Gableman said last week he did not remember why he called the Republican Party headquarters, McCallum's fund-raising staff or people who gave to McCallum at the fund-raiser in Cable he hosted. But he said he did not think the calls were political in nature. State law forbids using government resources for campaign purposes.
From Jason Rae - a good explanation of the situation
Over the past few days I have received several emails and calls inquiring about the situation with the delegates to the National Convention from Florida and Michigan. I wanted to take just a moment and provide some historical background to the situation for you. As always, if there are any questions after this, please do not hesitate to contact me and let me know.
I will start at the very beginning. Every four years, the Democratic National Committee establishes the calendar for the upcoming nominating period. This calendar decides when states will be allowed to hold their primaries and caucuses. A part of this calendar is known as the pre-window, which is a period of time in which only a select number of states are able to hold their primary or caucus. This pre-window had traditionally only allowed for Iowa and New Hampshire, but was extended this year to add Nevada and South Carolina in order provide more diversity into the early part of the process. For the 2008 cycle, the first date every other state was allowed to hold their primaries or caucuses was February 5. This date became dubbed "Super Tuesday" because every state wanted to be as early as possible, so over 20 states jumped forward to the first eligible date.
This is where Florida and Michigan enter the picture. Each state is required to submit a plan to the DNC announcing when its event will take place. Michigan submitted a plan that would have their event on January 15 and Florida submitted a plan that would have their primary on January 29. Both of these dates violated the DNC Call to the Convention and the Regulations of the National Convention as the first date they could hold their primaries was February 5.
The DNC Rules and Bylaws Committee reviewed the delegate selection plans submitted by Florida and Michigan and found them in non-compliance with the Convention Rules. As such, each state party was given thirty (30) days to submit a modified plan with a date in compliance. Neither state party was willing to move the date of the primary, because they wanted to have an early say in the primary process. As such, the DNC Rules and Bylaws Committee voted to find their plan in non-compliance and as such they were told their delegates would not be seated at the national convention.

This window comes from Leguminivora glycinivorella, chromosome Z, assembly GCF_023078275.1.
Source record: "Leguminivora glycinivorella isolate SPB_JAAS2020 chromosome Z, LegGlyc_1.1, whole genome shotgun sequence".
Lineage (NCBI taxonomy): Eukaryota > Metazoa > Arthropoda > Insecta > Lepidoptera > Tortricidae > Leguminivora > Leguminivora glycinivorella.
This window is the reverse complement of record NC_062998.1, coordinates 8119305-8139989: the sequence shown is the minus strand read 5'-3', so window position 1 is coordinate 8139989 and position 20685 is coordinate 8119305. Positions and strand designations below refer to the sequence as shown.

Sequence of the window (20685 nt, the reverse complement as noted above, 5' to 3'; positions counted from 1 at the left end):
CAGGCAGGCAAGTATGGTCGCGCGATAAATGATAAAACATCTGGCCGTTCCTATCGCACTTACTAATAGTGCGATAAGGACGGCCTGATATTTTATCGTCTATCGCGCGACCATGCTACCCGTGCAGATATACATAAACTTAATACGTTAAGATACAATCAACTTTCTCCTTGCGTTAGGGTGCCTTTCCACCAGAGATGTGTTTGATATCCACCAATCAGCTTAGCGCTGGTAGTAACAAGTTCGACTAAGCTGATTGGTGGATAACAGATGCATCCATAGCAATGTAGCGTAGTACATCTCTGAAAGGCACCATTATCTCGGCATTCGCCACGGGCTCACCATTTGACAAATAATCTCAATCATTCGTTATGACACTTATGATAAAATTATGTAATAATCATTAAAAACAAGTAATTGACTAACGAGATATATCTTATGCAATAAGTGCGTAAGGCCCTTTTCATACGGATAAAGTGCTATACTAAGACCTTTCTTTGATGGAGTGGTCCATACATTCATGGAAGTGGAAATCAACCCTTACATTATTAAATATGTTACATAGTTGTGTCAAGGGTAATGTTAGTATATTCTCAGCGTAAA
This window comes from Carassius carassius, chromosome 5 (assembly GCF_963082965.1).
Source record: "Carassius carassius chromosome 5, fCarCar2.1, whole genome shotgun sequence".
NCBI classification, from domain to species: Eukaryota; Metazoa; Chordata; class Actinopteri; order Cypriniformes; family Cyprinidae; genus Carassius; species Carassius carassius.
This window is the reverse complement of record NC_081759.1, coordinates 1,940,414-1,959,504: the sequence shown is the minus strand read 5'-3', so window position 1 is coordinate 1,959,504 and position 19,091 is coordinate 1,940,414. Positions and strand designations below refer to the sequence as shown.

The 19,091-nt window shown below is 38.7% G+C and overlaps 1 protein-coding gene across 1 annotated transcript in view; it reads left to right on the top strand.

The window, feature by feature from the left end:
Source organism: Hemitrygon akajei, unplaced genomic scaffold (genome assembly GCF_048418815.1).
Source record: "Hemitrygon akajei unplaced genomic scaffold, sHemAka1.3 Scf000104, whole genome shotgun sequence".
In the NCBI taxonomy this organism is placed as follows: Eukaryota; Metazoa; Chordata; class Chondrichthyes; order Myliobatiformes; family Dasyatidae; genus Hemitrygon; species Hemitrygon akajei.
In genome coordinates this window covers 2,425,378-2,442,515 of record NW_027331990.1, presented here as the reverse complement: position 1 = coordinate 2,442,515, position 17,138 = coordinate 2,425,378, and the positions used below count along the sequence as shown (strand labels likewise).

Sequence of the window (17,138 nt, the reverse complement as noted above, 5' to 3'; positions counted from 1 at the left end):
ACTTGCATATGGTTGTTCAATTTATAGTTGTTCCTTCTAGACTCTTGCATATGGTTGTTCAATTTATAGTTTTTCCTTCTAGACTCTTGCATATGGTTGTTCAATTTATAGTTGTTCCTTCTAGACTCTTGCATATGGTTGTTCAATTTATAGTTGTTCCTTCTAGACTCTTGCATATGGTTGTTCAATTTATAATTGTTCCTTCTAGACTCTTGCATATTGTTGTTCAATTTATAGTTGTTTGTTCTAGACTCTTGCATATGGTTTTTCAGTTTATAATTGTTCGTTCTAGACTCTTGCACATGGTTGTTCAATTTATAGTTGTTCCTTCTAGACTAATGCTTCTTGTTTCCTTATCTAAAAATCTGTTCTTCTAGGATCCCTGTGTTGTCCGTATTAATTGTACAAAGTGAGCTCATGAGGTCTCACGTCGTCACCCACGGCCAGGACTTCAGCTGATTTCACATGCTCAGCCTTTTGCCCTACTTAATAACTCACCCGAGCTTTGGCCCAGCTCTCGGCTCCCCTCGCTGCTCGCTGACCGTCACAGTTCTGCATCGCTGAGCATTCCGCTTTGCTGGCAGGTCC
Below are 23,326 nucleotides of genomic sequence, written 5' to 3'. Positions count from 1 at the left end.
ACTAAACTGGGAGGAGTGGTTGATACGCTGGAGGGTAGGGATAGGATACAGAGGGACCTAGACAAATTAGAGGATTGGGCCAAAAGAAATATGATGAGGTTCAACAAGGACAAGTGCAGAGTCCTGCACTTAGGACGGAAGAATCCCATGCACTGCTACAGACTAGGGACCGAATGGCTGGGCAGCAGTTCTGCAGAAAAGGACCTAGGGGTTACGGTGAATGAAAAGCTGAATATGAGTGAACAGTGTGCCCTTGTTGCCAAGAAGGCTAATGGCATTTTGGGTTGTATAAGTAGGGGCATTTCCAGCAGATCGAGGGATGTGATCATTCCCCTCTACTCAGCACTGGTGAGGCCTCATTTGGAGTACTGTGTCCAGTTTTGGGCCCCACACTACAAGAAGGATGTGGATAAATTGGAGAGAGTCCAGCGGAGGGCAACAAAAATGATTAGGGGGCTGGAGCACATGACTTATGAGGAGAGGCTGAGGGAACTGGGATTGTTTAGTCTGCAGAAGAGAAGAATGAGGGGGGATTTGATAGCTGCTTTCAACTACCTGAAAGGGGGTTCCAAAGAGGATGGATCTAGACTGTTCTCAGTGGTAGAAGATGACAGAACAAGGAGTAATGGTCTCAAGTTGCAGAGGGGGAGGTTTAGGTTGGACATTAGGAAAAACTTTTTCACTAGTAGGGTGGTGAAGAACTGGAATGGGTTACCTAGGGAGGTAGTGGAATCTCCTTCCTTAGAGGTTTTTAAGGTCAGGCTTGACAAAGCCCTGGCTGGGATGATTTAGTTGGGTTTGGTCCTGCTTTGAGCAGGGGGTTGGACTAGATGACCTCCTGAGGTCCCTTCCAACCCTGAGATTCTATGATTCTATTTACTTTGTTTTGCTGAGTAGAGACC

However, this was not the end of the DNC's attempt to work with Florida and Michigan to help get them seated at the Convention. The DNC had originally given each state those 30 days to make amends to their plan and the states refused. After that point, the DNC had been willing to work with each state to hold a new nominating contest, either a new primary or caucus. By doing so, the delegations from those states would be seated in Denver. However, neither state party agreed to do this and instead asked to be seated at the convention based on the original results.
Where are we now? Well, all states must complete their primaries and caucuses by June 21. Realistically, it is impossible for either state to put together a new plan in time that will be in compliance with DNC rules. So as stands, the delegations from those two states will not be seated at the National Convention. There is currently an appeal pending before the DNC Rules and Bylaws Committee that will ask the DNC to seat 50% of the delegates from each of those states, as well as the state's superdelegates. I am unsure at this time what the decision of the Rules and Bylaws Committee will be. They meet on May 31 and I will certainly provide you with information following their decision. Whatever is decided can then be appealed to the Convention's Credentials Committee and ultimately all the delegates at the National Convention in August.
Those are the facts, as unbiased as I can present them to you. I just wanted to take a moment to make sure that you were all aware of what was going on, because in the next few weeks, we are certain to hear many more arguments regarding Florida and Michigan. I will add two personal opinions. One, it is important for us to find some way to work with those state parties because they are crucial states for Democrats to win in November. However, I am fearful that seating the delegates based on primaries held in violation of the DNC rules would only open the floodgates in 2012 and allow every state to jump before the first eligible date with the excuse "Florida got away with it, why can't we?" Its a two way street and I am eager for the DNC Rules and Bylaws Committee to hear this case and move forward.
Regardless of the outcome, I will keep you all up to date on what is happening. Thank you for your emails and calls on this issue. I hope you have a fantastic weekend! Hopefully summer is on its way!
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Jason R. Rae
DNC Member - WI